A hearty thanks to my friends at the National Cooperative Business Association for posting this very welcome clarification on its web site. It is well worth repeating verbatim here:
(Washington, DC)—In highlighting some of the solvency difficulties encountered by non-profit insurers created under the Affordable Care Act, these government-created “CO-OP’s” are frequently mischaracterized and unnecessarily associated with thriving member-owned cooperatives, or “co-ops,” that provide valuable goods and services and more consumer choice in the market. The business models in which they operate are very different and it is our intent to set the record straight by requesting a clarification of these distinctions in media coverage of these government-created insurers.
First and foremost, it is important to note that the label “CO-OP” attached to the non-profit health insurance entities is an acronym while the term “co-op” is a widely recognized abbreviation for a cooperative business. The so-called “CO-OP” created under the Affordable Care Act stands for Consumer Operated and Oriented Plans. These organizations were never intended to be formed as cooperatives—legally or otherwise—and the U.S. Government, in naming these non-profit health insurers as CO-OPs has essentially traded on consumer confidence in the cooperative name. Cooperatives are structured with a distinct legal business model in many states whereas the non-profit health CO-OPs do not enjoy that distinction.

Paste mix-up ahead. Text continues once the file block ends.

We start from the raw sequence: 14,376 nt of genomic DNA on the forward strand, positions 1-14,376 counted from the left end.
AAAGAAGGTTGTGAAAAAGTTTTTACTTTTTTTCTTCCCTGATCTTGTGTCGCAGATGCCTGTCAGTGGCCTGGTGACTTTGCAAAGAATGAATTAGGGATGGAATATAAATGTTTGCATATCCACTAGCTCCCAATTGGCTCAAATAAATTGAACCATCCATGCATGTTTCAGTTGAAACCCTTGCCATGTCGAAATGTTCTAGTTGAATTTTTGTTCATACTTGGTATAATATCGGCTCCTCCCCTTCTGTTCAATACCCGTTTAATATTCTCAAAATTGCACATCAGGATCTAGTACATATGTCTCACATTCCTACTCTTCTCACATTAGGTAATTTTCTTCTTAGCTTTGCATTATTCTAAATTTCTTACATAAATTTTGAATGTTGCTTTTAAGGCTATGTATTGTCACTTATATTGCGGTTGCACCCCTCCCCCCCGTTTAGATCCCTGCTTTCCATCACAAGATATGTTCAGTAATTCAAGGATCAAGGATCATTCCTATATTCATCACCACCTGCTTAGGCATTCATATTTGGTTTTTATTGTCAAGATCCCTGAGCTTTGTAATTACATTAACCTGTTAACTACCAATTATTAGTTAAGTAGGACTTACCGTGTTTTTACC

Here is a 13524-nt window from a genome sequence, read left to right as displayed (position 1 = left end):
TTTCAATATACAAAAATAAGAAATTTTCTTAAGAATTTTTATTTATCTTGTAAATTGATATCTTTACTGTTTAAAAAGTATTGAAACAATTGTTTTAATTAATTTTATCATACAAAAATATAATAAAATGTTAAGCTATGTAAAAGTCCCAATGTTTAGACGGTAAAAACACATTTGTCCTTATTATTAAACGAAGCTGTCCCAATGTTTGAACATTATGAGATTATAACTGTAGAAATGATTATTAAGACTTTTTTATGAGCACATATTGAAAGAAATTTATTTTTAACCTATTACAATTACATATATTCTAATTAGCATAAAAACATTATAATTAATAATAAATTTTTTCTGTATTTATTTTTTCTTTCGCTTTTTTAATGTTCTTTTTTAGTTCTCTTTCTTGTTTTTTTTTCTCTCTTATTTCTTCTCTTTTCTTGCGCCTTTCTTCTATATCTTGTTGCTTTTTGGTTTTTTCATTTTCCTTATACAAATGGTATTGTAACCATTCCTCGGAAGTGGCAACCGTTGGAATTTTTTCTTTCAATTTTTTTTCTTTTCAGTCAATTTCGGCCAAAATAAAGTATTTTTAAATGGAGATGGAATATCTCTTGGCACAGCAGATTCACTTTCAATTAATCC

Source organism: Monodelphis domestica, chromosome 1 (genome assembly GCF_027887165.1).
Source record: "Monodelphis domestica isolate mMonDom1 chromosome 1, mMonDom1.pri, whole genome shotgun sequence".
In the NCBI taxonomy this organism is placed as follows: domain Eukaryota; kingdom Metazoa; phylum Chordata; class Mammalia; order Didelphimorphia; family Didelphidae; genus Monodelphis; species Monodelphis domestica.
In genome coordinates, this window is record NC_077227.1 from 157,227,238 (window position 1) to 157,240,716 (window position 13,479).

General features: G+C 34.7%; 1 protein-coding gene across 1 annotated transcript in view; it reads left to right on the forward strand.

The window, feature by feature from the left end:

Cooperative businesses can be found in virtually every sector of the American economy. For example, more than 100 million Americans turn to more than 6,000 credit unions for their financial service needs. Cooperative owned and affiliated insurance companies serve over 233 million Americans. 42 million Americans rely on electricity from 900 electric cooperatives in 47 states, making up 42 percent of the nation’s electric distribution and electrifying 75 percent of the nation’s landmass. And most of the nation’s 2 million farmers belong to a farmer cooperative and provide 250,000 jobs and over $8 billion in annual wages.
Cooperatives inject $3 trillion into the U.S. economy every year. They create millions of jobs and offer real solutions to meet challenging public needs. They spur economic growth in underserved rural and urban America; empower individuals, families and communities; and ensure that Americans have access to high-quality goods and services at competitive prices. There are more than 40,000 cooperative businesses operating in America. 150 million American consumers use their goods and services. One in 3 Americans is a member of a cooperative and they collectively hold 350 million memberships nationwide.
Simply stated, cooperatives—or co-ops—are a working example of real grassroots consumer empowerment, an economic success story that keeps on growing and producing results for the marketplace.
We don’t doubt that the financial difficulties facing some non-profit insurers are real and significant, and that the real issue is health insurance. Our message here is to clarify the distinction between these non-profit health insurers and the success story embodied in member-owned cooperatives and that it is worth noting, and amplifying.
President & CEO (Acting)